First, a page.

Krystal Frazier has never taken it easy on her little brother.
The 1,000-point scorer at Rice, who finished her career in 2006-07, has frequently helped Tim reach his full potential. From the time Krystal helped teach her younger brother the game, to the time he learned he would miss the remainder of the season due to injury last month, her tough love has always been a source of guidance.
“She asked me what I wanted for Christmas, and I said, ‘I want a new Achilles,’ ” Tim said with a smile.
“And she said, ‘You have one, so you better use it the best you can.’ ”
After rupturing his left Achilles tendon on Nov. 18, Penn State basketball player Tim Frazier quickly realized his dream senior year would no longer come to fruition. Yet, he said his sister has stood firm in reminding him to stay positive and control what he can in preparation for what will be his final season next year, assuming his medical redshirt is granted by the NCAA.
Tim said he looks to Krystal, who suffered the same injury prior to her final collegiate season, as a role model and she has been helping him cope with the injury tremendously.
After being anchored by an electric scooter for several weeks following the injury, though, Tim said there were definitely still days when he struggled to come to terms with his fate.
Tim’s mother, Janice, said it is during these days when those close to the Houston native have proven most vital.
“Even if he starts to try to feel bad about stuff, somebody is there to remind him, ‘You don’t have anything to be sad about,’ ” Janice said.
“ ‘There’s nothing to be ashamed of. This just makes you better. Like the old saying goes, ‘What doesn’t kill you makes you stronger.’ ”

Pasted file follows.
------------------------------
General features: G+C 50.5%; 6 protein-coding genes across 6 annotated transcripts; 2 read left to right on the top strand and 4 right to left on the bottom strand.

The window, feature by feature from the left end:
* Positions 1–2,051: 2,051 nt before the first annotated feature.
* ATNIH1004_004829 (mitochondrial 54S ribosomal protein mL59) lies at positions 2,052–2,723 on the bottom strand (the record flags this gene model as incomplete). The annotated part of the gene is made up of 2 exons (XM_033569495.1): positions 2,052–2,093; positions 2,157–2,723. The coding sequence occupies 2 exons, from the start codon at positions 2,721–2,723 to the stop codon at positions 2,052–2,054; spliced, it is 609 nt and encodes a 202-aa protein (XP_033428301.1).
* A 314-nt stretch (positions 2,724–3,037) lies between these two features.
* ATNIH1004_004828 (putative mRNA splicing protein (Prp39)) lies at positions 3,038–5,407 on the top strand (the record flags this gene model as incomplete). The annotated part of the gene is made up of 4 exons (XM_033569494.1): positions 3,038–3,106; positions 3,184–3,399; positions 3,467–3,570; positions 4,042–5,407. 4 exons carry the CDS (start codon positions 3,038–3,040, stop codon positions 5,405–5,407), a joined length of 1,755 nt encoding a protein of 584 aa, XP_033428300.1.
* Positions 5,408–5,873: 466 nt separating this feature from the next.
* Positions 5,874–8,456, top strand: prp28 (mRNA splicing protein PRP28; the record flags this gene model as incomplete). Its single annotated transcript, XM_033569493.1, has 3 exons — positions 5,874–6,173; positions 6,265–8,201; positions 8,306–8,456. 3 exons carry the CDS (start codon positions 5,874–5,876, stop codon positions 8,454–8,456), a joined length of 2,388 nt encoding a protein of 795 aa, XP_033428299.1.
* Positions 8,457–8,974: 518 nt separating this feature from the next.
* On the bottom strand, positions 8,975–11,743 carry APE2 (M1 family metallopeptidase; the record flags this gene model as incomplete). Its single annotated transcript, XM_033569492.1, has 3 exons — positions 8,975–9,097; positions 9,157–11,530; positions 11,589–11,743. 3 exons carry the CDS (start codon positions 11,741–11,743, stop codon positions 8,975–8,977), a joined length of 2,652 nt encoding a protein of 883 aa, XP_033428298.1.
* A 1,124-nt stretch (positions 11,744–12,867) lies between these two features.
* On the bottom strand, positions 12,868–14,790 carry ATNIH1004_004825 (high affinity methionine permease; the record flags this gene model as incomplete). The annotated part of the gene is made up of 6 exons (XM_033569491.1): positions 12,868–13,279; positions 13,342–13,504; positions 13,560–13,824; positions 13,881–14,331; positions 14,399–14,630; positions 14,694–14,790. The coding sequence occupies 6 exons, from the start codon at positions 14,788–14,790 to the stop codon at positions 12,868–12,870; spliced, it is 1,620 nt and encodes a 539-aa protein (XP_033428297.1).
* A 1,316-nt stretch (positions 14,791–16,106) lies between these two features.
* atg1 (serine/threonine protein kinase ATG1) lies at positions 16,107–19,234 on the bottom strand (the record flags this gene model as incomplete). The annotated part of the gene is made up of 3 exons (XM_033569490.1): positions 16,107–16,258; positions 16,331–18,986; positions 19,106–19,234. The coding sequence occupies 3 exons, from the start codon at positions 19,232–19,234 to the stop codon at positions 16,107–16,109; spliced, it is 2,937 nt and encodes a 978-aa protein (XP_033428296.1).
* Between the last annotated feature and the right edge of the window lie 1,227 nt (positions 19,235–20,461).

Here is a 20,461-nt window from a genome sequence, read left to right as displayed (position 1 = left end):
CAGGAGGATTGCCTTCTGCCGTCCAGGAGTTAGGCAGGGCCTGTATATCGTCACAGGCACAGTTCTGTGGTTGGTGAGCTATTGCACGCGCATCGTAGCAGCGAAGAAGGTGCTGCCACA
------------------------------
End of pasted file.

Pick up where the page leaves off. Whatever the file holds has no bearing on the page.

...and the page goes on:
Tim said Krystal and his family has always been there to help him acknowledge the reality of the situation, one he must try to make the most of.
“It’s been helpful,” Tim said. “My sister has always been a role model in my life. And for her, [having been] through the same injury, she sends me positive stuff every day.”
Krystal said this realistic form of support has been the case ever since the sibling rivalry began for the two Fraziers in their youth.
Similar to her unsympathetic response to his Christmas wish, Krystal said she has been tough on her brother on the basketball court, too.
“Me and Tim are competitive, so there was never a leniency going there,” said Krystal, who is five years older than her brother. “I never said, ‘Oh, I’ll let you have this basket.’ It was always, ‘I’m going to block your shot, regardless, if you’re five or 10.’ ”
The harsh lessons Tim learned from his family on the court likely helped him get off to a fast start to his career, which has flourished since the Lion landed in Happy Valley. The energetic All-Big Ten point guard averaged 18.8 points per game last year, and also led the team in assists and steals.
However, perhaps what has helped him most recently is the persistence he learned from his sister.
Krystal recovered from her Achilles injury during her junior season at Rice to play in a career-high 33 games in her final season. Her senior year, she averaged 10 points per game to become the 13th player in school history to reach the 1,000-point mark.
The former semi-pro player said she could tell Tim from experience that this isn’t a season he should view as a waste.
“This is a time for him just to get better all around, and he’ll worry about the running and the jumping and the shooting part later,” Krystal said. “But, he can work on getting stronger and getting better [that way].”
Tim, who is now moving on crutches, said he planned to start upper body work outs as soon as he is able to stand without support and this would be a major emphasis for him throughout the current season.
The vibrant guard said he expects to be fully recovered by next season, but as Krystal reminded him, the road won’t be easy.
“Some of the things I said were, ‘It is a difficult injury,’ ” Krystal said. “But that does not mean that he can’t come back better than he was before.”
Janice, who has had to support both children during their recoveries, said her main message to Tim has been that this is just a “stepping stone” in his life.
“It’s just a temporary setback, but the plan for his life stays the same,” Janice said. “God hasn’t changed that part of it. He’s just given [Tim] a little extra to work on.”